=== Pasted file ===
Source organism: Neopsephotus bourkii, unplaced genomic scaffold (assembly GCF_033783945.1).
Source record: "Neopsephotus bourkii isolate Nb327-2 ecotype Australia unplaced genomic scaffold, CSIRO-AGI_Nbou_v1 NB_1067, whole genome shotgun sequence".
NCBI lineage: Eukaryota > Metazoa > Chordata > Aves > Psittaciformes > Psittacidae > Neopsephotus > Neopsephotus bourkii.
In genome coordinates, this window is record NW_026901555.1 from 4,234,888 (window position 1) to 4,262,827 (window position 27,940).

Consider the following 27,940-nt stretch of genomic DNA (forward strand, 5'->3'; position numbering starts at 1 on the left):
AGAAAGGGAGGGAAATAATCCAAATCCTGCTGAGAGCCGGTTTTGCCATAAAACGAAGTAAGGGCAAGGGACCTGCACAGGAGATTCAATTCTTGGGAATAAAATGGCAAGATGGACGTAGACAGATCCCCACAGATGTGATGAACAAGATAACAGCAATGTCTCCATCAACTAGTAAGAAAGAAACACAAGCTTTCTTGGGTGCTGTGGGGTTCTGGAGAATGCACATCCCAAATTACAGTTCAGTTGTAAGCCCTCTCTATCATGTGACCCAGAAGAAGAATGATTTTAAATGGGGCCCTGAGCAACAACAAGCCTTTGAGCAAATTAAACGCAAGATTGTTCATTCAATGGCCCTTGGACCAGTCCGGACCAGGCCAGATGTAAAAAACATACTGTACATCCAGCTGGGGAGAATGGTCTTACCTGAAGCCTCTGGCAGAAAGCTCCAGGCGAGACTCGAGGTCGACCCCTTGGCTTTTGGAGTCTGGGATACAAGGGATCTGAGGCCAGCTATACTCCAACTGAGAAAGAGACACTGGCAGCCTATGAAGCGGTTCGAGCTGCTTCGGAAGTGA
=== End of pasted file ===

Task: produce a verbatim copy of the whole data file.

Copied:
Source organism: Neopsephotus bourkii, unplaced genomic scaffold (assembly GCF_033783945.1).
Source record: "Neopsephotus bourkii isolate Nb327-2 ecotype Australia unplaced genomic scaffold, CSIRO-AGI_Nbou_v1 NB_1067, whole genome shotgun sequence".
NCBI lineage: Eukaryota > Metazoa > Chordata > Aves > Psittaciformes > Psittacidae > Neopsephotus > Neopsephotus bourkii.
In genome coordinates, this window is record NW_026901555.1 from 4,234,888 (window position 1) to 4,262,827 (window position 27,940).

Consider the following 27,940-nt stretch of genomic DNA (forward strand, 5'->3'; position numbering starts at 1 on the left):
AGAAAGGGAGGGAAATAATCCAAATCCTGCTGAGAGCCGGTTTTGCCATAAAACGAAGTAAGGGCAAGGGACCTGCACAGGAGATTCAATTCTTGGGAATAAAATGGCAAGATGGACGTAGACAGATCCCCACAGATGTGATGAACAAGATAACAGCAATGTCTCCATCAACTAGTAAGAAAGAAACACAAGCTTTCTTGGGTGCTGTGGGGTTCTGGAGAATGCACATCCCAAATTACAGTTCAGTTGTAAGCCCTCTCTATCATGTGACCCAGAAGAAGAATGATTTTAAATGGGGCCCTGAGCAACAACAAGCCTTTGAGCAAATTAAACGCAAGATTGTTCATTCAATGGCCCTTGGACCAGTCCGGACCAGGCCAGATGTAAAAAACATACTGTACATCCAGCTGGGGAGAATGGTCTTACCTGAAGCCTCTGGCAGAAAGCTCCAGGCGAGACTCGAGGTCGACCCCTTGGCTTTTGGAGTCTGGGATACAAGGGATCTGAGGCCAGCTATACTCCAACTGAGAAAGAGACACTGGCAGCCTATGAAGCGGTTCGAGCTGCTTCGGAAGTGA